Posted by Bethany Robinson on June 01, 2012
Does Florida’s increasingly diverse Latino population have the last word on Decision 2012?
With former Massachusetts Governor Mitt Romney surpassing the magic number of 1,144 delegates needed for the party’s official nomination this week, the focus of the campaign season has shifted from winning delegates in primaries to winning over voters, specifically swing state voters, for the general election. One of the most important swing states of the 2012 election is Florida– with the potential to play the same decisive role in the Electoral College that it did in the 2000 election.
Central to winning Florida’s 29 electoral votes is winning over Florida’s Hispanic electorate, an electorate that is not the Cuban American monolith some press reports might suggest. There are 1.5 million registered Latino voters in Florida, about 13 percent of all registered voters. Those 1.5 million Americans are predominantly comprised of people of Cuban and Puerto Rican descent. Although still outnumbered by Cubans 540,000 to 480,000, Puerto Rican voters are the fastest growing group of the Latino electorate, their presence nearly doubling over the last decade.
Voters of Cuban descent tend to lean more Republican while voters of Puerto Rican and other Latino descent tend to lean more Democratic. In the 2008 election, President Barack Obama won 57 percent of Florida’s Hispanic vote, while 42 percent went to Senator John McCain. Among non-Cuban Latinos Obama won by a nearly 2-to-1 margin, winning 65 percent to McCain’s 33 percent, however he did not win the Cuban-American vote. McCain won it with 53 percent to Obama’s 47 percent.
While there are many reasons that Cubans vote differently than other Latinos, the biggest one is immigration. Cubans and Puerto Ricans do not have the same immigration concerns that other Latinos have. Cubans tend to be more conservative about social issues and are granted asylum when they reach the United States. Republicans tend to support harsher illegal immigration policies, but because those policies do not really affect Cubans due to their asylum, Cuban voters can support Republicans on immigration issues at no detriment to themselves.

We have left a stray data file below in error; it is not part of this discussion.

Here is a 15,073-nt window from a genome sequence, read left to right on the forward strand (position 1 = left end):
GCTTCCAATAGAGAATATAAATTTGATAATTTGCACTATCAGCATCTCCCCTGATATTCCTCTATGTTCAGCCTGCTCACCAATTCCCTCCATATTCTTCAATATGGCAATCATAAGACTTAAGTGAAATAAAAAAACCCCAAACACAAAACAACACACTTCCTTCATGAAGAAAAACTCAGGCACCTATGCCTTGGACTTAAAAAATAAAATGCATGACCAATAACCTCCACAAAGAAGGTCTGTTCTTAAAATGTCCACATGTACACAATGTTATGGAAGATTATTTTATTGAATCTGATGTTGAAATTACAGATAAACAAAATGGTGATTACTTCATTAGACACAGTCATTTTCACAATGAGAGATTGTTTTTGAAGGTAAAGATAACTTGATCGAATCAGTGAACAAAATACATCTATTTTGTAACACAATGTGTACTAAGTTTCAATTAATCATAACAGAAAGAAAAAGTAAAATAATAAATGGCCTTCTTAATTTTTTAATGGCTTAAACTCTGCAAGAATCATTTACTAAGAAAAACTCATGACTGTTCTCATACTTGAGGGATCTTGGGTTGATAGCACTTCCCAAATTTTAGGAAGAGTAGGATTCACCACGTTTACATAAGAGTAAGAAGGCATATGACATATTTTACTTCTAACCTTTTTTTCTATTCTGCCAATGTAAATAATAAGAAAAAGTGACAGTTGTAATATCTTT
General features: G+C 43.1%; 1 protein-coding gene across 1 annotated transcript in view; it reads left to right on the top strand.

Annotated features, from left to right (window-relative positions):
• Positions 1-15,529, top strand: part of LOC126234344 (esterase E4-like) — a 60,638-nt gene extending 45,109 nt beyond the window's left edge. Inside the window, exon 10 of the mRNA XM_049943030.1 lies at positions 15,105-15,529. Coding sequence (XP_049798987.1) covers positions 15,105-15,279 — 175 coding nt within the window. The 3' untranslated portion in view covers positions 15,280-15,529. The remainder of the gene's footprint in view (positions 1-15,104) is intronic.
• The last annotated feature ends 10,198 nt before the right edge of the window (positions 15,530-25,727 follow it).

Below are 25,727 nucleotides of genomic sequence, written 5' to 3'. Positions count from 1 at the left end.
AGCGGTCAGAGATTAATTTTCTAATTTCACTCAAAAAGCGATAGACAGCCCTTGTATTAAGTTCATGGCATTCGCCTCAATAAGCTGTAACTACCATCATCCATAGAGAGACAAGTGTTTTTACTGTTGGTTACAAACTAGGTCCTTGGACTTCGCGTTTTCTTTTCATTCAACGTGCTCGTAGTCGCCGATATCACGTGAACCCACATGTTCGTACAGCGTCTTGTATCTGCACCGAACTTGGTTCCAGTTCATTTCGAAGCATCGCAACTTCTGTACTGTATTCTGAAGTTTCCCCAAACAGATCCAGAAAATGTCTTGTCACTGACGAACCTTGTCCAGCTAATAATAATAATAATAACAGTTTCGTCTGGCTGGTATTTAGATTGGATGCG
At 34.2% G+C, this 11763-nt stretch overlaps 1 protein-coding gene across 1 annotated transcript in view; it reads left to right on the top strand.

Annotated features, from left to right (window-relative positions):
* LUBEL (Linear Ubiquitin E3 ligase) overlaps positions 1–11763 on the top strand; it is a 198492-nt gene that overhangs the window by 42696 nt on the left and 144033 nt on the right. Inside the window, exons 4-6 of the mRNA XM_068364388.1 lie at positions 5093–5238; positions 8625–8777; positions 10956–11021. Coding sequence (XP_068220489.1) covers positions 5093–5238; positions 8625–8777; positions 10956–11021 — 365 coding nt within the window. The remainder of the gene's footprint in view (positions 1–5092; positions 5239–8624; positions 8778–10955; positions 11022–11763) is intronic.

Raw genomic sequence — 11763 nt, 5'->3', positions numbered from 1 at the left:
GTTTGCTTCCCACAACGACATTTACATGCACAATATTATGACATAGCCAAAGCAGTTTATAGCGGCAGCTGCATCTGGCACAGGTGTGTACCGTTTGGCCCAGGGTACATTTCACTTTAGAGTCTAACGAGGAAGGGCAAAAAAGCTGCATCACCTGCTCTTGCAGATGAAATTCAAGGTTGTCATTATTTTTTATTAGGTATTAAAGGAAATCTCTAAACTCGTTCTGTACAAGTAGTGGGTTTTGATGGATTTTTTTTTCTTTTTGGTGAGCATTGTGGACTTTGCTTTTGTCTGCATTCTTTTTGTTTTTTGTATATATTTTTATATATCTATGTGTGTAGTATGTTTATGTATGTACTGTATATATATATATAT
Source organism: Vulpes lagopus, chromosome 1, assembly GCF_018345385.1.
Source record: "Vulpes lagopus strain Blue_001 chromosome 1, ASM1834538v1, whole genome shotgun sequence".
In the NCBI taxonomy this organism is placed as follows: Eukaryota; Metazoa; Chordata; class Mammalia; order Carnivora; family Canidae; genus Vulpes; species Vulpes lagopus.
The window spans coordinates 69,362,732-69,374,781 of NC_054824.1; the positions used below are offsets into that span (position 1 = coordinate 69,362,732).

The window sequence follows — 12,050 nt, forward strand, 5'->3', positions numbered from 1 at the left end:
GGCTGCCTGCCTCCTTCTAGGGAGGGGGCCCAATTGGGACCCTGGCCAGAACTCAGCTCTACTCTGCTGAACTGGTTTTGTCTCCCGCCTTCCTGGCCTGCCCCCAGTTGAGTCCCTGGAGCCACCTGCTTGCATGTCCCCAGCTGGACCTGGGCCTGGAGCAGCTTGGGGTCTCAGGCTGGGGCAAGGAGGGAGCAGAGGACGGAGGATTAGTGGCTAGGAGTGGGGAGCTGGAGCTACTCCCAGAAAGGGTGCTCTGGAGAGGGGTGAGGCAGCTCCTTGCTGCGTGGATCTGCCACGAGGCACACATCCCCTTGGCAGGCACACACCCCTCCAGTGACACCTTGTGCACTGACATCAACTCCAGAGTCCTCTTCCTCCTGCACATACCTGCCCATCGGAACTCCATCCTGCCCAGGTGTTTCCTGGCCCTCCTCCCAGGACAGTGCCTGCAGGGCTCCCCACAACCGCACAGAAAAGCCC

But immigration doesn’t explain most Puerto Ricans’ voting preferences. Because Puerto Ricans are American citizens at birth, illegal immigration policies are rarely of direct concern to them. Puerto Rican party leanings seem tied to other factors. Because most of the Puerto Rican growth in Florida comes from Puerto Ricans leaving Democratic stronghold states such as New York, Florida’s Puerto Ricans tend to lean Democratic.
For the remaining Hispanic voters in Florida, however, immigration helps explain their preference for Obama in 2008. Non-Cuban and non-Puerto Rican voters lean more Democratic because Democrats tend to support social and immigration reforms that those Latinos view as greatly beneficial.
Even though different groups of Latinos lean different ways, the electorate is still very much up for grabs. Some of the biggest issues of concern to Latinos are the economy, immigration, and policy surrounding Cuba and Puerto Rico. Hispanics in Florida have been disproportionately affected by the downturn of the economy – their unemployment rate stands at 11.4% in comparison to national unemployment rate of 9% and in 2010, more Hispanic children lived in poverty than any other racial or ethnic group.
With figures like these associated with President Obama’s time in office, we could see a large influx of voters who voted for Obama in 2008 shift to Romney in the 2012 election. However, even with such dismal figures, Hispanics are more optimistic about the economy and the country’s future than any other demographic. That optimism could keep voters in President Obama’s camp.
Still, immigration reform remains very important to parts of the Latino vote and could very well be the difference between whether or not we have President Obama or President Romney for the next four years. While campaigning in 2008, President Obama promised immigration reform, something that he and Congress have yet to produce.
In fact, under the Obama administration more illegal immigrants have been deported than under any other president in recent history with the use of controversial tactics such as Secure Communities (SCOMM). SCOMM is a program that requires local law enforcement to share the fingerprints of detained undocumented workers with the proper Federal agencies.